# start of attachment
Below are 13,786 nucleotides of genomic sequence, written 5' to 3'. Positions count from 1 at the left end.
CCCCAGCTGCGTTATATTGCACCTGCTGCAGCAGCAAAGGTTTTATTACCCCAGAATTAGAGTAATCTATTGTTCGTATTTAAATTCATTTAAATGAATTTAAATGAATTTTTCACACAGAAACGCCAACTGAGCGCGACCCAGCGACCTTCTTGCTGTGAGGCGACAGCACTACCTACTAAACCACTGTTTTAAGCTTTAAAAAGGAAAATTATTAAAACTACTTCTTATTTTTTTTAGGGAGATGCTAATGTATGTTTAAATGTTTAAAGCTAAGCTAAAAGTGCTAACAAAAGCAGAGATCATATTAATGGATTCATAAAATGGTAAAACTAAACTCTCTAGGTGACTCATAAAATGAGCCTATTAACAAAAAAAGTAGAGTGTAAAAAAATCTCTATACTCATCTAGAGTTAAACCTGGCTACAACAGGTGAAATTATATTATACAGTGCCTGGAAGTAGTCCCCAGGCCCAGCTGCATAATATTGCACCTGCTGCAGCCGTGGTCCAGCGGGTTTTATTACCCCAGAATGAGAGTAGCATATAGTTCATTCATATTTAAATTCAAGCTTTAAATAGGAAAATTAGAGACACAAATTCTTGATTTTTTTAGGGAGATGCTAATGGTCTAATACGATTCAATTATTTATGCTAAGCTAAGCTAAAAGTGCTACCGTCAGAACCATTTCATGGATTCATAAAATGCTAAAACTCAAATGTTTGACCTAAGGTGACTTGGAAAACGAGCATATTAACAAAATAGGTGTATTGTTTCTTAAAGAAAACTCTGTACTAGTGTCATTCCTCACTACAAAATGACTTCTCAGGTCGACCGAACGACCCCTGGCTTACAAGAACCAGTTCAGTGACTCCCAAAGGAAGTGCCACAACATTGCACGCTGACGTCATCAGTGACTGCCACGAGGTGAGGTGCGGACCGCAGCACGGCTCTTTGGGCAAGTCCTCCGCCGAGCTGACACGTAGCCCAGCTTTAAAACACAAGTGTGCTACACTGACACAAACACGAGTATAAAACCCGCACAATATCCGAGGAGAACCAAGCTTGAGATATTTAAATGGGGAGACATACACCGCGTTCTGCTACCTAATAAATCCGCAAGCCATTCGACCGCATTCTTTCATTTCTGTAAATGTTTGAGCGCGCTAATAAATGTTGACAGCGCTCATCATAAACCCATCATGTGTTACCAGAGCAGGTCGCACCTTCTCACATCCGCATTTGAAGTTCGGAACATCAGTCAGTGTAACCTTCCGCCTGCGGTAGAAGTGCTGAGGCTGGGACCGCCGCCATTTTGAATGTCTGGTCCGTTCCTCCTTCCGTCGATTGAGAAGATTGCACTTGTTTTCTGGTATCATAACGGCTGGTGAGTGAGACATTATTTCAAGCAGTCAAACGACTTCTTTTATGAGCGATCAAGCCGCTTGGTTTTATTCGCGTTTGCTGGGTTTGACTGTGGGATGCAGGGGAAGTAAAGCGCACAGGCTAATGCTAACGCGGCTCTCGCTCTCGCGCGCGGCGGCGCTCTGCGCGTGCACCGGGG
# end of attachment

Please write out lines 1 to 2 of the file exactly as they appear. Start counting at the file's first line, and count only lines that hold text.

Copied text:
Below are 13,786 nucleotides of genomic sequence, written 5' to 3'. Positions count from 1 at the left end.
CCCCAGCTGCGTTATATTGCACCTGCTGCAGCAGCAAAGGTTTTATTACCCCAGAATTAGAGTAATCTATTGTTCGTATTTAAATTCATTTAAATGAATTTAAATGAATTTTTCACACAGAAACGCCAACTGAGCGCGACCCAGCGACCTTCTTGCTGTGAGGCGACAGCACTACCTACTAAACCACTGTTTTAAGCTTTAAAAAGGAAAATTATTAAAACTACTTCTTATTTTTTTTAGGGAGATGCTAATGTATGTTTAAATGTTTAAAGCTAAGCTAAAAGTGCTAACAAAAGCAGAGATCATATTAATGGATTCATAAAATGGTAAAACTAAACTCTCTAGGTGACTCATAAAATGAGCCTATTAACAAAAAAAGTAGAGTGTAAAAAAATCTCTATACTCATCTAGAGTTAAACCTGGCTACAACAGGTGAAATTATATTATACAGTGCCTGGAAGTAGTCCCCAGGCCCAGCTGCATAATATTGCACCTGCTGCAGCCGTGGTCCAGCGGGTTTTATTACCCCAGAATGAGAGTAGCATATAGTTCATTCATATTTAAATTCAAGCTTTAAATAGGAAAATTAGAGACACAAATTCTTGATTTTTTTAGGGAGATGCTAATGGTCTAATACGATTCAATTATTTATGCTAAGCTAAGCTAAAAGTGCTACCGTCAGAACCATTTCATGGATTCATAAAATGCTAAAACTCAAATGTTTGACCTAAGGTGACTTGGAAAACGAGCATATTAACAAAATAGGTGTATTGTTTCTTAAAGAAAACTCTGTACTAGTGTCATTCCTCACTACAAAATGACTTCTCAGGTCGACCGAACGACCCCTGGCTTACAAGAACCAGTTCAGTGACTCCCAAAGGAAGTGCCACAACATTGCACGCTGACGTCATCAGTGACTGCCACGAGGTGAGGTGCGGACCGCAGCACGGCTCTTTGGGCAAGTCCTCCGCCGAGCTGACACGTAGCCCAGCTTTAAAACACAAGTGTGCTACACTGACACAAACACGAGTATAAAACCCGCACAATATCCGAGGAGAACCAAGCTTGAGATATTTAAATGGGGAGACATACACCGCGTTCTGCTACCTAATAAATCCGCAAGCCATTCGACCGCATTCTTTCATTTCTGTAAATGTTTGAGCGCGCTAATAAATGTTGACAGCGCTCATCATAAACCCATCATGTGTTACCAGAGCAGGTCGCACCTTCTCACATCCGCATTTGAAGTTCGGAACATCAGTCAGTGTAACCTTCCGCCTGCGGTAGAAGTGCTGAGGCTGGGACCGCCGCCATTTTGAATGTCTGGTCCGTTCCTCCTTCCGTCGATTGAGAAGATTGCACTTGTTTTCTGGTATCATAACGGCTGGTGAGTGAGACATTATTTCAAGCAGTCAAACGACTTCTTTTATGAGCGATCAAGCCGCTTGGTTTTATTCGCGTTTGCTGGGTTTGACTGTGGGATGCAGGGGAAGTAAAGCGCACAGGCTAATGCTAACGCGGCTCTCGCTCTCGCGCGCGGCGGCGCTCTGCGCGTGCACCGGGG